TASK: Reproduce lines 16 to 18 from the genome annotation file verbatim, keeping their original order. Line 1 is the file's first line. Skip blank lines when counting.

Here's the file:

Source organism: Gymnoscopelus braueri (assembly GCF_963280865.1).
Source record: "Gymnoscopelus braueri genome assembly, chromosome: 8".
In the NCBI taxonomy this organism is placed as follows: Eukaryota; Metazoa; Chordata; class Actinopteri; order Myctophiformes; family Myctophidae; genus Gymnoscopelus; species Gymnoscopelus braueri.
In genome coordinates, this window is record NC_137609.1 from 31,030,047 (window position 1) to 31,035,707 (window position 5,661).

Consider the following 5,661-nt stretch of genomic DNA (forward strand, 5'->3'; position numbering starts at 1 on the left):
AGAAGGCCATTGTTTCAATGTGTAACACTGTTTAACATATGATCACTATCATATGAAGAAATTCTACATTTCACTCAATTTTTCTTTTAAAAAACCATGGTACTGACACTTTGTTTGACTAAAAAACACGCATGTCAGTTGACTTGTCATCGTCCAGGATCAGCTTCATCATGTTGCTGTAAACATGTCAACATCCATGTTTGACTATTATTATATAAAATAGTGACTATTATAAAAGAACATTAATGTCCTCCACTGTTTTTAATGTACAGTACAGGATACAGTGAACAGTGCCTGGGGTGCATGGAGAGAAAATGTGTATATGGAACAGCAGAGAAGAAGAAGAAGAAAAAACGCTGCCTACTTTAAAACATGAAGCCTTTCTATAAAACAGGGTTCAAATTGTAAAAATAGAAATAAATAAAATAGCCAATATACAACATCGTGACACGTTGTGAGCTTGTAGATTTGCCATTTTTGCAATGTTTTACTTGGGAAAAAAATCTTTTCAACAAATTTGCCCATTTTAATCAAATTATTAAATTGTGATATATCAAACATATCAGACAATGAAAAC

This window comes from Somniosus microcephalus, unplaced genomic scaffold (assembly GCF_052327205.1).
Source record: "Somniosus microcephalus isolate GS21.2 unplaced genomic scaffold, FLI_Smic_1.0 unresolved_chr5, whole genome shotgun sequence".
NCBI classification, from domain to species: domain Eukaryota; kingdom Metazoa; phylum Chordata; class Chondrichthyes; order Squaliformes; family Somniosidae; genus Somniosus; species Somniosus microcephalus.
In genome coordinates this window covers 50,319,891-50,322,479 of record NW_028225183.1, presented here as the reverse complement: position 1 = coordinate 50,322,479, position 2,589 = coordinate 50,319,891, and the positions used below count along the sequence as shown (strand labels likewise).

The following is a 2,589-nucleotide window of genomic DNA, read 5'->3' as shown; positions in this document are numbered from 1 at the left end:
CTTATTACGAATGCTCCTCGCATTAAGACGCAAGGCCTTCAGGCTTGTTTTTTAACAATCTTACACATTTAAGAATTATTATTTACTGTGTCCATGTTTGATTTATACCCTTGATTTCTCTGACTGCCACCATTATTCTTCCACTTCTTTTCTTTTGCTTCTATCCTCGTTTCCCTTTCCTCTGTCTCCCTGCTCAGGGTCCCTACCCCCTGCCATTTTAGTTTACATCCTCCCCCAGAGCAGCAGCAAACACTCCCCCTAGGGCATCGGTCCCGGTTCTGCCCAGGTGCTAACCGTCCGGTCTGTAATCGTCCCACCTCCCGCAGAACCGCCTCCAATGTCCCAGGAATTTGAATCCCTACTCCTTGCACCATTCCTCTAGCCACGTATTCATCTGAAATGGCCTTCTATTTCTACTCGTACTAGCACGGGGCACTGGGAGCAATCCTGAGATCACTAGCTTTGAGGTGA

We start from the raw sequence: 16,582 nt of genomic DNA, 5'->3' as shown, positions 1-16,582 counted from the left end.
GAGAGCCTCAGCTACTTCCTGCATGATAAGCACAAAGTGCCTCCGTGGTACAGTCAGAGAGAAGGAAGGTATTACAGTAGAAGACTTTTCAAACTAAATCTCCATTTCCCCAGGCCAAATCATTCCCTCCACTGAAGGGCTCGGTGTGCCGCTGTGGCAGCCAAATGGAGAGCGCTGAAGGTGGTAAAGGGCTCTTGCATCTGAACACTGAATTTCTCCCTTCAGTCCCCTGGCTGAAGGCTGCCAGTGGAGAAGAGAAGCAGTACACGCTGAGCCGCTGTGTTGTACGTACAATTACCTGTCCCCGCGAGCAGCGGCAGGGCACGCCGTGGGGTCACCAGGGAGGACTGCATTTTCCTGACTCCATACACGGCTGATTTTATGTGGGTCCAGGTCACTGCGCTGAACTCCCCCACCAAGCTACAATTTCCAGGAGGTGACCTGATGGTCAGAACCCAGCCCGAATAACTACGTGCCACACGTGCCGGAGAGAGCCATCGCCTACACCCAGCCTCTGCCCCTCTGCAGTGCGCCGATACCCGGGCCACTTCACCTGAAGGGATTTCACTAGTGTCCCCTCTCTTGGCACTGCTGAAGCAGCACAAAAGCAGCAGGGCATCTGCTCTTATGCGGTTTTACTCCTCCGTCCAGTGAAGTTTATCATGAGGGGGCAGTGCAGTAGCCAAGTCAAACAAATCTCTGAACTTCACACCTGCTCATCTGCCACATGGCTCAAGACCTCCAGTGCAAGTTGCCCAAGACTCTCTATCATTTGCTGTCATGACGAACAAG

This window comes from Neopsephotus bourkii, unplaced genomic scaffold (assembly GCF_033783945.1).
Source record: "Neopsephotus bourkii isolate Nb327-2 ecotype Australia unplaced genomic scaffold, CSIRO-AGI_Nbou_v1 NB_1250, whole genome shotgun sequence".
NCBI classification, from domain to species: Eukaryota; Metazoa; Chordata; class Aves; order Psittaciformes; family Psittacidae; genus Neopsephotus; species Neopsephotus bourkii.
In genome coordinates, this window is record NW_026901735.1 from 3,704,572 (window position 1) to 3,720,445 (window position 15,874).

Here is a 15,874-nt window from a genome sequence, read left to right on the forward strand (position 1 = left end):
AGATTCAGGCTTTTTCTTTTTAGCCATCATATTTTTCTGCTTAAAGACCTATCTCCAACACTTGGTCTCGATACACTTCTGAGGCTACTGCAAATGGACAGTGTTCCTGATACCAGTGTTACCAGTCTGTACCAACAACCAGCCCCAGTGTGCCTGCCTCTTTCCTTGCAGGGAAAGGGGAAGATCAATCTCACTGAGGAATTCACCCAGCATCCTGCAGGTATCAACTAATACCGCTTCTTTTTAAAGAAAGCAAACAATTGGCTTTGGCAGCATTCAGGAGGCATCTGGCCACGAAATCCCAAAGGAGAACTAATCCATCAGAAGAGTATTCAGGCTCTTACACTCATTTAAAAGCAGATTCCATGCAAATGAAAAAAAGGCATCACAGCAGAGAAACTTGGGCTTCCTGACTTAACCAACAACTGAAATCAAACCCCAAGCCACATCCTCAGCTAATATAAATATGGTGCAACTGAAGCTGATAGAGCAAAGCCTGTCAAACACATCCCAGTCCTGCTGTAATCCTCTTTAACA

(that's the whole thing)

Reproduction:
Source record: "Neopsephotus bourkii isolate Nb327-2 ecotype Australia unplaced genomic scaffold, CSIRO-AGI_Nbou_v1 NB_1250, whole genome shotgun sequence".
NCBI classification, from domain to species: Eukaryota; Metazoa; Chordata; class Aves; order Psittaciformes; family Psittacidae; genus Neopsephotus; species Neopsephotus bourkii.
In genome coordinates, this window is record NW_026901735.1 from 3,704,572 (window position 1) to 3,720,445 (window position 15,874).